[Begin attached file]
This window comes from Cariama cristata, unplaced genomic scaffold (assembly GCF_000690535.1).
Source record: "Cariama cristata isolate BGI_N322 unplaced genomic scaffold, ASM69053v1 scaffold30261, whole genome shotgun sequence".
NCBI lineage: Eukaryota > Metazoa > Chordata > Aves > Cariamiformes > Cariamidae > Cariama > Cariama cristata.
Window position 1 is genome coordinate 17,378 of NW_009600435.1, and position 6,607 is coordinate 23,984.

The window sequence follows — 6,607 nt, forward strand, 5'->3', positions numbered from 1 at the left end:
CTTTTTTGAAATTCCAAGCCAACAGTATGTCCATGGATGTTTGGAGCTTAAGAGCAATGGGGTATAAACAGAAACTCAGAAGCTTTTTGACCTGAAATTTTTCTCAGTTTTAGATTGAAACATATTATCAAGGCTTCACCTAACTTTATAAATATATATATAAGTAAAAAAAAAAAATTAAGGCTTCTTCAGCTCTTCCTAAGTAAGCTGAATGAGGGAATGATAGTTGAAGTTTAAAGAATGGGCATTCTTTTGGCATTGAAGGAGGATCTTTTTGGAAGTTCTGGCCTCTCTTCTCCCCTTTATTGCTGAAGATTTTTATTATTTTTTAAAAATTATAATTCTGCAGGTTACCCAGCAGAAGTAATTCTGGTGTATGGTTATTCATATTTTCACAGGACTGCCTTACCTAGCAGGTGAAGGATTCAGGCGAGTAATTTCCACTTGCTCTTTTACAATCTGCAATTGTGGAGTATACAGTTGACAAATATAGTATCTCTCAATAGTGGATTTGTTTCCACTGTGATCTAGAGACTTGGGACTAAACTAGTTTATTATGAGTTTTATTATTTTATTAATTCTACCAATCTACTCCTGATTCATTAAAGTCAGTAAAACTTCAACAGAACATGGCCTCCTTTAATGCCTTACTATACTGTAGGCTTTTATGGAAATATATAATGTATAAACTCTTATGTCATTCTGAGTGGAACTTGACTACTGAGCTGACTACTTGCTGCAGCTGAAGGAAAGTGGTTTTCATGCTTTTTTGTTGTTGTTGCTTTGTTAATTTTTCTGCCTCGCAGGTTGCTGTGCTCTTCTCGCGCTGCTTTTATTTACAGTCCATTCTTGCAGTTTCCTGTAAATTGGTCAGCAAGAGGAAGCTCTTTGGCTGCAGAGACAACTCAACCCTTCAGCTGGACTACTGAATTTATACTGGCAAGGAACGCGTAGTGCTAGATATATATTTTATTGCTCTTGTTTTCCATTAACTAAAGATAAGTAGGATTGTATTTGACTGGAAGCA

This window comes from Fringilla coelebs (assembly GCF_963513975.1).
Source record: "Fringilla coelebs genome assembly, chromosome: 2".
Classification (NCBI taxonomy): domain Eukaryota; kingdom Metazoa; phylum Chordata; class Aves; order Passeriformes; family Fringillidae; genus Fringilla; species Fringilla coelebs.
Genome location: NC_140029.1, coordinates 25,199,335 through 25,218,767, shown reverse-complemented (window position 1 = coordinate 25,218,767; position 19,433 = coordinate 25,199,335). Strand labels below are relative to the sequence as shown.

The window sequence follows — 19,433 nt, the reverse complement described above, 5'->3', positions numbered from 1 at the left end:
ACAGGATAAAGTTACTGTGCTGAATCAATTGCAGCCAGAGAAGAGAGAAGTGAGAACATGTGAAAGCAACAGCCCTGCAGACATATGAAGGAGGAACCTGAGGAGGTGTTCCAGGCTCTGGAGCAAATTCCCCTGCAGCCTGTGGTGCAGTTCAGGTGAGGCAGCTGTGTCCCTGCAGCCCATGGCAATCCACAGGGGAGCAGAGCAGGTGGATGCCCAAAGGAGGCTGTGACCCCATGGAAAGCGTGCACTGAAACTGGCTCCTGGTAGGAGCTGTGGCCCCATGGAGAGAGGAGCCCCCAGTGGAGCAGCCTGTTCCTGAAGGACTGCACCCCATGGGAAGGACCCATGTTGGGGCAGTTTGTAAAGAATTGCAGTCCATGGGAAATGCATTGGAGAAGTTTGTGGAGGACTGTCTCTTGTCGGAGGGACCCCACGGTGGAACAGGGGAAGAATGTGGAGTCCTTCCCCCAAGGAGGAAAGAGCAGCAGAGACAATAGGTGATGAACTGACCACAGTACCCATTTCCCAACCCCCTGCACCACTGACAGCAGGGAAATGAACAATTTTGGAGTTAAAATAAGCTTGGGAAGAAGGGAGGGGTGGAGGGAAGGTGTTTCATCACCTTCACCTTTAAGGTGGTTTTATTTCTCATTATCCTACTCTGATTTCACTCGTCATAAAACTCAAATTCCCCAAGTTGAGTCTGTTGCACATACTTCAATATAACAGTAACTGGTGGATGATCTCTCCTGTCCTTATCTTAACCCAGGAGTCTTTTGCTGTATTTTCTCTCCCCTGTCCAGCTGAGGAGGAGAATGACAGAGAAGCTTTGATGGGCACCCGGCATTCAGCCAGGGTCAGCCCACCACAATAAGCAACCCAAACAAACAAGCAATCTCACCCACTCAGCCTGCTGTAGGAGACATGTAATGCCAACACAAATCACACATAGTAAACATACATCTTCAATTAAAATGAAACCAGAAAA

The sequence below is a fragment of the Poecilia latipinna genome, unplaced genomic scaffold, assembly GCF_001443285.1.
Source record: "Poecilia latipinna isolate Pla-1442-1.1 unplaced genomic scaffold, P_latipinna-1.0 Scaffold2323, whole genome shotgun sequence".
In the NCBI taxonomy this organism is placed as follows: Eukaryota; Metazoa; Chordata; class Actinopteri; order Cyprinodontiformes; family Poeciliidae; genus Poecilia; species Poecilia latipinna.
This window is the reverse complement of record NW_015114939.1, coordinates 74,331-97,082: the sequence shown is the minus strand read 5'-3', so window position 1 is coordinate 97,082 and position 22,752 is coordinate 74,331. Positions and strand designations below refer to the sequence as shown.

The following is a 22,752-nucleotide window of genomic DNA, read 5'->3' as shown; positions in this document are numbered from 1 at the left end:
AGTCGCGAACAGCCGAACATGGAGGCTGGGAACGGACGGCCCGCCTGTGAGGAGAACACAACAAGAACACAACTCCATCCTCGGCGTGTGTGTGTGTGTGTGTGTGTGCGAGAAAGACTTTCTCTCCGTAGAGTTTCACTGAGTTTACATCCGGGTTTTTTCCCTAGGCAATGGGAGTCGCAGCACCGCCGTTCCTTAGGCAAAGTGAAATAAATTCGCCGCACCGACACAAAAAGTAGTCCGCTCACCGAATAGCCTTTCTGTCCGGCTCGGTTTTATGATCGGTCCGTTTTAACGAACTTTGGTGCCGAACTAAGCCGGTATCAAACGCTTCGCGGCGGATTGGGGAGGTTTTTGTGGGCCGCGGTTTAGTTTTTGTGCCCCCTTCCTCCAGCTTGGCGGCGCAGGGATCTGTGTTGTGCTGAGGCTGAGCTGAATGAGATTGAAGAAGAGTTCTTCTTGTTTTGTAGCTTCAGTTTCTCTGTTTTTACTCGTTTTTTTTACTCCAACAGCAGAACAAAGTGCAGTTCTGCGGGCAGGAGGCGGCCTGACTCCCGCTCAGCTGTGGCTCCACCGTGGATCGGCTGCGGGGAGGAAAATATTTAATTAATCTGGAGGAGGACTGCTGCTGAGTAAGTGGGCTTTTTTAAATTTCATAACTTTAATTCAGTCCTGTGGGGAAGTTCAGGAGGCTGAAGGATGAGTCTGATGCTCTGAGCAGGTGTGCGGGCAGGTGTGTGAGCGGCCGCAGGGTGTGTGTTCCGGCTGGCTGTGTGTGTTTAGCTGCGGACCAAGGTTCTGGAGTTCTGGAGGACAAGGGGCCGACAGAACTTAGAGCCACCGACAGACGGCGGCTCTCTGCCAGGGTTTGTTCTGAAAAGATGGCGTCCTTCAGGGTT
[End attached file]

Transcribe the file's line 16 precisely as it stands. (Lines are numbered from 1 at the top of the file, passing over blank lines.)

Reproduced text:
This window is the reverse complement of record NW_015114939.1, coordinates 74,331-97,082: the sequence shown is the minus strand read 5'-3', so window position 1 is coordinate 97,082 and position 22,752 is coordinate 74,331. Positions and strand designations below refer to the sequence as shown.